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July 9 - July 14, 2018

How many areas should be tested for possible chloride contamination during fabrication of an offshore production platform, and why?


Selected Answers

From Yan Lin, Yu of DNVGL on August 6, 2018:
If you want to evaluate the salt contamination level for a very large area, I do not recommend doing it based upon 1000 sq ft areas. First,  select the rust spots for testing. Those dark spots have a high possibility of excessive salt content. In case the dark spots are over the salt limit, you need be  careful to test all color- changed areas. I don't think testing clean areas is the most efficient way to detect polluted areas.

From David Zuskin of Indepedent on July 31, 2018:
I address ships, Navy and commercial, where surface contamination is almost always chloride contamination. "Chemically clean" steel does not want to rust. I have observed steel hulls where areas were abrasive blasted thoroughly (removing Capastic from anode shields) and test areas water-jetted thoroughly. The areas observed remained "white metal" for two months in high humidity and rain (but no water running down off  a contaminated surface onto the reference areas and no rain actually depositing on these surfaces). Chloride contamination is mostly visual; chloride- contaminated steel that has been abrasive blasted or water-jetted but not thoroughly enough to remove all chloride contamination will "turn" or "flash rust" rapidly under most conditions. In a tank, sometimes relative humidity can be driven so low (with DH) that the chloride contamination is still present but not easily seen. For this reason I support not dehumidifying a tank until the abrasive blasting is complete. Dehumidification (DH) should be installed during the final cleaning of the tank for inspection/coating application. Blasters can be instructed to "polish" areas that have turned black (looking like mill scale). The blaster shoots the spots "white" and then dwells on the surface again (because if you do not, these areas will again "flash" before the contractor can get the tank/space clean.)

From Mika Mack of MAPPA TESTLAB INC. on July 24, 2018:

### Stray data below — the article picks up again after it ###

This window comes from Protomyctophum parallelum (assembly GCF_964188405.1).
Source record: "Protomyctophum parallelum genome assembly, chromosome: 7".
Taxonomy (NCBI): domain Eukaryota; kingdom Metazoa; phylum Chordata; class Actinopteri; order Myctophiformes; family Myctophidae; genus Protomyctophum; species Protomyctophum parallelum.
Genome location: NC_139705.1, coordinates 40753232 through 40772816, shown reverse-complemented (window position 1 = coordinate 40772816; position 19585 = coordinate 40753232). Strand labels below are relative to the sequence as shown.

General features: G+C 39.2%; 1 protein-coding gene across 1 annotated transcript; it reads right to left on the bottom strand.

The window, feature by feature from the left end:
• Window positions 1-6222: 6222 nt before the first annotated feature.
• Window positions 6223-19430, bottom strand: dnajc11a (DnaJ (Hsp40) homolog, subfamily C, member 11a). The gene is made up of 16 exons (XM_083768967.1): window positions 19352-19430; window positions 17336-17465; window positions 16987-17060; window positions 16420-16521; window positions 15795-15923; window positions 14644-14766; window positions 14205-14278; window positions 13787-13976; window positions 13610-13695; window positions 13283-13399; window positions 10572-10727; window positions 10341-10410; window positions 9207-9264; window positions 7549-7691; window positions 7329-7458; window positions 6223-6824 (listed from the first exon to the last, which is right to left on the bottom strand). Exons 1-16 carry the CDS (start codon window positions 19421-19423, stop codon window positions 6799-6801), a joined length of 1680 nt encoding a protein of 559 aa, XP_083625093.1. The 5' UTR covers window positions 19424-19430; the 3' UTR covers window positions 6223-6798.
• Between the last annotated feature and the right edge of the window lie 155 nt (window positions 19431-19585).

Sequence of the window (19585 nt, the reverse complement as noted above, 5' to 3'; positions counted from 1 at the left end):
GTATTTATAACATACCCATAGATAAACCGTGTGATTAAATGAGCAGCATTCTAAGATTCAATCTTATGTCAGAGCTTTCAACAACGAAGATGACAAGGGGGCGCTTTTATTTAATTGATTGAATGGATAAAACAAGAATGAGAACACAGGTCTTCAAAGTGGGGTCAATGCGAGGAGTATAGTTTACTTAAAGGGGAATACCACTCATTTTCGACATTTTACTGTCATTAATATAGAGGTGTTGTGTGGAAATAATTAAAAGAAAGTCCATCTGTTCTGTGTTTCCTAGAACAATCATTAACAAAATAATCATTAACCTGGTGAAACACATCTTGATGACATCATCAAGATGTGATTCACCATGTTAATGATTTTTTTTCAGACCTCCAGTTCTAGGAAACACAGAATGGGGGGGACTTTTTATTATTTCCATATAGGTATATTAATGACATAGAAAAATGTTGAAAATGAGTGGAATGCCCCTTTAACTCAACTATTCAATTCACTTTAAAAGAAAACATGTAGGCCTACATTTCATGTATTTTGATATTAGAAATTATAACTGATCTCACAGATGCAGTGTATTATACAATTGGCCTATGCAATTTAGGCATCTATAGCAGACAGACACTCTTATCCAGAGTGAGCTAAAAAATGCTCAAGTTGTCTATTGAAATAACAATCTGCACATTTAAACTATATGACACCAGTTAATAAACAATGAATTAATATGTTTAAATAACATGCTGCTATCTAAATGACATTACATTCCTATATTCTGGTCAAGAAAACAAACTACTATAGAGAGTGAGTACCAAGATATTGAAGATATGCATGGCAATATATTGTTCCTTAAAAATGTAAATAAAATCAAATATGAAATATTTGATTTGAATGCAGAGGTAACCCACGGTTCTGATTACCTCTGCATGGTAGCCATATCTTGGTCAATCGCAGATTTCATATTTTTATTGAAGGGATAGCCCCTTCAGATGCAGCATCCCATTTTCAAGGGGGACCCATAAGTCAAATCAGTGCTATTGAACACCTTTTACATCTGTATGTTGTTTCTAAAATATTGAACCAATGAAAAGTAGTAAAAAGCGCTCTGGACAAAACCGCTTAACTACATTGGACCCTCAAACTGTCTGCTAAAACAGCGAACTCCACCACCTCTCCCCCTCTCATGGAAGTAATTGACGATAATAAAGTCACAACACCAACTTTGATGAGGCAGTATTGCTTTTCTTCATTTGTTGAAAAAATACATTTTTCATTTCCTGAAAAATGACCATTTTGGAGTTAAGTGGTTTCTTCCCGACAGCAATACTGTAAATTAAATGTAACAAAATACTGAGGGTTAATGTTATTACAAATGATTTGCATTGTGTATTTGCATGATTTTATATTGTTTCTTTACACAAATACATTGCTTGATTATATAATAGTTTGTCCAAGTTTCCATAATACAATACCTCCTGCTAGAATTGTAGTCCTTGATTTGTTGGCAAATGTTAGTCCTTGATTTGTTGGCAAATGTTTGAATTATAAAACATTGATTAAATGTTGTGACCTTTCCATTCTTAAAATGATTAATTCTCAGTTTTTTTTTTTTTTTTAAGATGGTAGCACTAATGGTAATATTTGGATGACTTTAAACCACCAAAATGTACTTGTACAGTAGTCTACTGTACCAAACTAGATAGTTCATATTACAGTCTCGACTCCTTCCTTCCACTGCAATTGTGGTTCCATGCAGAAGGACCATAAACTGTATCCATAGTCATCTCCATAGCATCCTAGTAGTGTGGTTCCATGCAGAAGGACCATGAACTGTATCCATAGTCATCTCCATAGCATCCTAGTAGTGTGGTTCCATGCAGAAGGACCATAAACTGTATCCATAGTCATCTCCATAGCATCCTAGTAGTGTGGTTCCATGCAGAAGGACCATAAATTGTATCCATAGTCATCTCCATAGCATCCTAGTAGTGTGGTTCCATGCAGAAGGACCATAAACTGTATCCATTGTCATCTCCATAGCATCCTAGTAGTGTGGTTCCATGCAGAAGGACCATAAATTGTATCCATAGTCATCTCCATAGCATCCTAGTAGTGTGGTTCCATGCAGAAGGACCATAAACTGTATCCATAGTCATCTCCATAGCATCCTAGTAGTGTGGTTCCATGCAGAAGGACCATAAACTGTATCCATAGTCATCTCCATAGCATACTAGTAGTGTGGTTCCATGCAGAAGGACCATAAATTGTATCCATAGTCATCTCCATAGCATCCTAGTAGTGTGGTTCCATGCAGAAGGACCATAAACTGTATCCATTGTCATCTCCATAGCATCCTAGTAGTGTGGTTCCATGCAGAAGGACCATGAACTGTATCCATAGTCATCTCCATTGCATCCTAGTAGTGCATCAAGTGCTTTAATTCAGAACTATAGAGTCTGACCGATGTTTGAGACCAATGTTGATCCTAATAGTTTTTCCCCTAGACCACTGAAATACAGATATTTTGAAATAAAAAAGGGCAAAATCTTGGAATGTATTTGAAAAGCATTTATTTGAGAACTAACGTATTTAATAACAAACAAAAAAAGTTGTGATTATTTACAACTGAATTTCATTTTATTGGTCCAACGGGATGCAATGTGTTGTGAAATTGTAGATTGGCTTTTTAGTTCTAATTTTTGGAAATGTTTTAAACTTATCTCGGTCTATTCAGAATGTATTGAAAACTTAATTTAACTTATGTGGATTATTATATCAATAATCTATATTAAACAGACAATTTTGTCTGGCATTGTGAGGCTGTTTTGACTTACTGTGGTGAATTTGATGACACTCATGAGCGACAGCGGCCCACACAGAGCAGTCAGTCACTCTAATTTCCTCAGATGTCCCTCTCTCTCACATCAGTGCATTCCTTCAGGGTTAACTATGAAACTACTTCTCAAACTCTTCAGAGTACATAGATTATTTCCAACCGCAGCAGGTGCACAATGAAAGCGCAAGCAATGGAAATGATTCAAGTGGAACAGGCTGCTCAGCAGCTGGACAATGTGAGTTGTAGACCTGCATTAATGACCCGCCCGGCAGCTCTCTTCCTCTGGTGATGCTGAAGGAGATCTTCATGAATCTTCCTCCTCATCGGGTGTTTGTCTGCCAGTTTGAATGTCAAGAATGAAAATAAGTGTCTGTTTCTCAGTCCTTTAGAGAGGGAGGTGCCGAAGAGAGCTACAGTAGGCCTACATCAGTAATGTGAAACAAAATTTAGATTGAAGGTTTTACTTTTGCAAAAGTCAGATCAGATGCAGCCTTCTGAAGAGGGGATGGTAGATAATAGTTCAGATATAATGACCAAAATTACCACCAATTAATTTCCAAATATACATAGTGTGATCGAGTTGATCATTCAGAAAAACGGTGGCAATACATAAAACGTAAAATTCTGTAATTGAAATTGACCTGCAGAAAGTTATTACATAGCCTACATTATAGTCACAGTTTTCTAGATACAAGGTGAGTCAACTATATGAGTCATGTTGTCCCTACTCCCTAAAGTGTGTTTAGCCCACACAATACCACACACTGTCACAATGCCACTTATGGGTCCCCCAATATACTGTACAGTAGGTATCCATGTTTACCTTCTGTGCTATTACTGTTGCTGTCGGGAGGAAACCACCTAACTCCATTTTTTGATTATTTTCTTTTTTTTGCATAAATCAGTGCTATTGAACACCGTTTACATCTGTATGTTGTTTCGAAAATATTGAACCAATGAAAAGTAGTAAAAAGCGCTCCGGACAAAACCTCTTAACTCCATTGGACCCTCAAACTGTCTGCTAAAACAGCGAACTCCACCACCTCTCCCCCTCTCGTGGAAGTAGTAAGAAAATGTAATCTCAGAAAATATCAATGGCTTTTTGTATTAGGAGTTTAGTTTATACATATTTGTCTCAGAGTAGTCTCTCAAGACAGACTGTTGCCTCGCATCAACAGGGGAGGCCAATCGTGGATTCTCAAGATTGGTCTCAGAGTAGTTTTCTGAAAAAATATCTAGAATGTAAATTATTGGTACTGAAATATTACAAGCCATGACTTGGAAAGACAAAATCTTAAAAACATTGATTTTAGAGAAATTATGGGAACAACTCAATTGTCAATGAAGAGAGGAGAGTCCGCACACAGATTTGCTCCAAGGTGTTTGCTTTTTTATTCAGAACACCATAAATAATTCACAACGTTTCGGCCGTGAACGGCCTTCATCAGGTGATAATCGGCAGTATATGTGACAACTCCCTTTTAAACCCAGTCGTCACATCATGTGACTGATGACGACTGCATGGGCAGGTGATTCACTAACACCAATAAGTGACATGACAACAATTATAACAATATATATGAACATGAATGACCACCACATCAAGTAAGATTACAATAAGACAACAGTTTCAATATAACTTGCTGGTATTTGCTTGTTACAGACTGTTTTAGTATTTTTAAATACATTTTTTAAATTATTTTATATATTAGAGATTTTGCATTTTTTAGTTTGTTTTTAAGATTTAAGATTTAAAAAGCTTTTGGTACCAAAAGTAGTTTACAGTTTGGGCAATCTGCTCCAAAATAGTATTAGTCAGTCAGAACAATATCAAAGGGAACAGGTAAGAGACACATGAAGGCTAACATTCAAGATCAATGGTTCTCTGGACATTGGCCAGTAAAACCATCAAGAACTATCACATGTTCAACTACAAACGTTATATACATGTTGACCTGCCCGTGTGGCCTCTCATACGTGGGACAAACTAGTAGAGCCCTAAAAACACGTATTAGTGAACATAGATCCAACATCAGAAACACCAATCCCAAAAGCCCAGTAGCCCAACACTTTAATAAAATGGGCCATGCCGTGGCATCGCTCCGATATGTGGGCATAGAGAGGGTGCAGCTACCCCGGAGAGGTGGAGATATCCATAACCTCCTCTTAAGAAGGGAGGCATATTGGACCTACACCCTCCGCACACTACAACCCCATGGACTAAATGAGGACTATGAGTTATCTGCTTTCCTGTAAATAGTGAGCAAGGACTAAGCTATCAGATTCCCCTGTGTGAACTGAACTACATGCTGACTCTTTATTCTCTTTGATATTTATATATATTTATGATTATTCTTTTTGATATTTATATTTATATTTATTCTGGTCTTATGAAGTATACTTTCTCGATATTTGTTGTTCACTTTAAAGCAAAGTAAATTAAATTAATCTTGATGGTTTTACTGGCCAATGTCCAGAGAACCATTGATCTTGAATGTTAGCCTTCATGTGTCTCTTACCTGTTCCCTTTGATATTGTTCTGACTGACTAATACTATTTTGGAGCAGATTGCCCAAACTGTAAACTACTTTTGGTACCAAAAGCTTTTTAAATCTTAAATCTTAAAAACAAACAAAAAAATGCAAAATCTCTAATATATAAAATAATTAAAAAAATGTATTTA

Visually go over the entire structure and map potential "problem areas," and then go from that point outward and Sp-0716's test frequency would be exact.

From Regis Doucette of Durable Solutions on July 19, 2018:
I would promote the use of NACE SP-0716, which has a variable approach or formula based upon conditions. In a nutshell, this standard front loads some extra tests in the first section and then relaxes that rate of testing. However, if there is a failure where the desired threshold of contamination is crossed, then that higher frequency is done again. This higher rate of testing, which is 5 tests for the first 1000 sq ft, followed by 2 tests for the subsequent 1,000 sq ft, and then 1 test per 1,000 sq ft, protects the project from suddenly reverting back to allowing contaminated surfaces. So, in a 100,000 sq ft project with 1 failure midway, the number of tests would grow from 105 tests to 110 tests. My final comment is that the industry should focus also on sulfate contamination during that testing because it is also widely prevalent and corrosion-causing. The rate described above has been found in engineering books for years and was developed by NACE and private industry as well. The UFGS predates SP-0716 and allows that front-loaded value to be 3 tests instead of 5 tests as currently written.

From SubbiahRajendran surendran of L&T oman on July 18, 2018:
For external coatings work, test one area per 100 square meters with a minimum of two per structure. For internal coatings jobs, test one area per 10 square meters with a minimum of two per structure.

From Christophe Le cloarec of GEPI on July 18, 2018:
Test one area per 100 square meters.

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Tagged categories: Chlorides; Offshore; Oil and Gas; Salt exposure; Site/field testing; Surface Preparation; Testing + Evaluation


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